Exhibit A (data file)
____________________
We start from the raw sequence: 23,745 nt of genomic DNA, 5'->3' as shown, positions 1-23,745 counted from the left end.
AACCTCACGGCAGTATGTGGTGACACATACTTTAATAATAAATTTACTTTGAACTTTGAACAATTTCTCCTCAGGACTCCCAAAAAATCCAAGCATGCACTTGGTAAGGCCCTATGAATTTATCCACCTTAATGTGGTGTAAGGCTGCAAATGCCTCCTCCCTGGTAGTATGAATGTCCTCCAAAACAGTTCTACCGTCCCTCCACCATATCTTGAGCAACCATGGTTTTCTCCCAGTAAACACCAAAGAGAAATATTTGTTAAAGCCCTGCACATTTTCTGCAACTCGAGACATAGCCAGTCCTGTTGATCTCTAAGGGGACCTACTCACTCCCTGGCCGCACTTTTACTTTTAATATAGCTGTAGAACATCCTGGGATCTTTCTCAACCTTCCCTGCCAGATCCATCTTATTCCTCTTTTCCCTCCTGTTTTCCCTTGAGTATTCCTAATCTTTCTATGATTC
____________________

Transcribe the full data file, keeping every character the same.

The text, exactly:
We start from the raw sequence: 23,745 nt of genomic DNA, 5'->3' as shown, positions 1-23,745 counted from the left end.
AACCTCACGGCAGTATGTGGTGACACATACTTTAATAATAAATTTACTTTGAACTTTGAACAATTTCTCCTCAGGACTCCCAAAAAATCCAAGCATGCACTTGGTAAGGCCCTATGAATTTATCCACCTTAATGTGGTGTAAGGCTGCAAATGCCTCCTCCCTGGTAGTATGAATGTCCTCCAAAACAGTTCTACCGTCCCTCCACCATATCTTGAGCAACCATGGTTTTCTCCCAGTAAACACCAAAGAGAAATATTTGTTAAAGCCCTGCACATTTTCTGCAACTCGAGACATAGCCAGTCCTGTTGATCTCTAAGGGGACCTACTCACTCCCTGGCCGCACTTTTACTTTTAATATAGCTGTAGAACATCCTGGGATCTTTCTCAACCTTCCCTGCCAGATCCATCTTATTCCTCTTTTCCCTCCTGTTTTCCCTTGAGTATTCCTAATCTTTCTATGATTC